Brian Miller*, Dr. Helen Bridle, Dr Stewart Smith
School of Engineering, The University of Edinburgh, G1 John Muir Building,, Kings Buildings ,Edinburgh, EH9 3JL
Tel: +44 131 650 7860
Why is this useful?
A common issue that arises when attempting to fill microfluidic channels is that of air bubbles becoming trapped against surfaces such as walls and features within the channel. Many different techniques have been used to minimise/eliminate these including pre-filling with surfactant dosed water combined with soaking in an ultra-sonicated bath1, attempting to fill very shortly after O2 plasma treatment while surfaces are hydrophilic2 and bubble traps integrated into the design3-5.
Presented in this tip is a cheap post-manufacture solution for the reduction/elimination of bubbles when filling devices. This method takes advantage of the 10-fold increase in solubility of CO2 gas when compared to O2 and N2. By pre-filling your device with pure CO2 the trapped gas is dissolved away rapidly in comparison to air.
What do I need?
• CO2 “ Cornelius keg charger” and CO2 canister (Amazon B000NV9CE6)
• DI/RO water
• 0.01” ID, 1/16” OD PEEK tubing (Sigma-Aldritch Z226661)
• PEEK Tubing to Luer Lock Adaptor + Ferrule (LS-T116-100 and LS-T116-300 Mengel Engineering)
• AN-4 to 1/8” Female NPT adaptor (Aeroquip#023-FCM2721)
• Male Luer Lock x 1/8″ NPT male adaptor (Cole Parmer PN: OU-31507-84)
What do I do?
Assemble the metal adaptors onto the keg charger as illustrated in Fig.1. Cut a ~3ft to 3 ½ ft length of PEEK tubing and seal into the luer-lock adaptor. This acts as a flow resistor that will reduce the output pressure from ~60 bars to ~ 1-2 bars. Connect the PEEK adaptor to the Luer lock on the charger (Fig.2).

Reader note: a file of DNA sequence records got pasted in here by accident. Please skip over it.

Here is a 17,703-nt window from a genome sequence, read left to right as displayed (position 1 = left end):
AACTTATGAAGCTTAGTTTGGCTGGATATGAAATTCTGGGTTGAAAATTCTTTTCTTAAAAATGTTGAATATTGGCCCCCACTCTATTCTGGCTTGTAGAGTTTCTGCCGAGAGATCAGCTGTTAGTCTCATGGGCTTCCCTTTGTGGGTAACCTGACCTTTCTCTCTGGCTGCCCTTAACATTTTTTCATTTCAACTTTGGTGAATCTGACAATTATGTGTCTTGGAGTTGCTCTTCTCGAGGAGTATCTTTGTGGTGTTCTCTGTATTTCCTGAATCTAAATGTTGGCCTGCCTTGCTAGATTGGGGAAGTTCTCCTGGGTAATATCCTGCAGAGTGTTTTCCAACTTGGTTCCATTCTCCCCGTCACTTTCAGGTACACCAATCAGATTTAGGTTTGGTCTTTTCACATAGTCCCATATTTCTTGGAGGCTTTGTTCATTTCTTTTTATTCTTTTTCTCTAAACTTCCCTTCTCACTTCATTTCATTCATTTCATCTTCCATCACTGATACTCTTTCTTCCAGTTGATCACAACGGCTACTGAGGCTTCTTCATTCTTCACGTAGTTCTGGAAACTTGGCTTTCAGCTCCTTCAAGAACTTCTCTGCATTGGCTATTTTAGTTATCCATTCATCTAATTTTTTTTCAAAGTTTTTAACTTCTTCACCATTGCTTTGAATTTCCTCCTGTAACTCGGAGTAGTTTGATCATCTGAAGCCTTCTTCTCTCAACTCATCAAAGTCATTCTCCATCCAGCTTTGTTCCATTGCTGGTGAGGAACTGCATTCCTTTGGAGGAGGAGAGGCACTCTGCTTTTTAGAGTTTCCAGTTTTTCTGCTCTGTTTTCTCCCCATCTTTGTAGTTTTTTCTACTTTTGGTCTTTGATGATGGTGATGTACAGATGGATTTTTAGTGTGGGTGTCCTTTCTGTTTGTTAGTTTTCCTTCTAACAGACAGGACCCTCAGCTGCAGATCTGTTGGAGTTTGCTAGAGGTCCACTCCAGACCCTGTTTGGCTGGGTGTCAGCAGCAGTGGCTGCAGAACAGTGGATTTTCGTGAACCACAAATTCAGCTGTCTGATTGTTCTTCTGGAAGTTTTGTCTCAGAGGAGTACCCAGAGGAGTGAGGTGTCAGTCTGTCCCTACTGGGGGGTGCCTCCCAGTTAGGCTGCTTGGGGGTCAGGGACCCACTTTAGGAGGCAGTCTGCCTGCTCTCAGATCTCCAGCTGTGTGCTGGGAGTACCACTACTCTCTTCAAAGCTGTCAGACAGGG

Place PEEK tubing into a device input (Fig.3). Ours mount directly into the device having used a 1.2mm hole punch to create input ports on the PDMS devices. Depending on your device ports you may need to develop a unique solution suitable for your preferred porting method.
Use your fingers to block off any other inputs and use the trigger of the keg charger to release CO2 into your device. Use your fingers to block off the output ports and depress keg charger trigger to fill the other input channels.
Immediately connect DI/RO water filled tubing to your device and begin filling. Remember to pre-fill the tubing with water so that air trapped in the tubing is eliminated.
Please see the time-lapsed videos showing a bubble completely dissolved (SI.1) in ~10 mins (flow rate ~50ul/min in a 50um high device). Also note that for very large bubbles this technique slowly decreases in efficacy until it appears a saturation point is reached (SI.2) after roughly 30 mins. It is recommended to “massage” any very large bubbles towards the outputs and ideally break them up into smaller pockets of trapped gas. Compare these to a video of a medium sized (1mm radius) bubble of normal air to see little to no reduction at a similar flow rate over 10 mins SI.3)
 D. W. Inglis, N. Herman and G. Vesey, Biomicrofluidics, 2010, 4.
 I. Wong and C.-M. Ho, Microfluidics and Nanofluidics, 2009, 7, 291-306.
 A. M. Skelley and J. Voldman, Lab on a Chip, 2008, 8, 1733-1737.
 W. Zheng, Z. Wang, W. Zhang and X. Jiang, Lab on a Chip, 10, 2906-2910.
 C. Lochovsky, S. Yasotharan and A. Gunther, Lab on a Chip, 12, 595-601.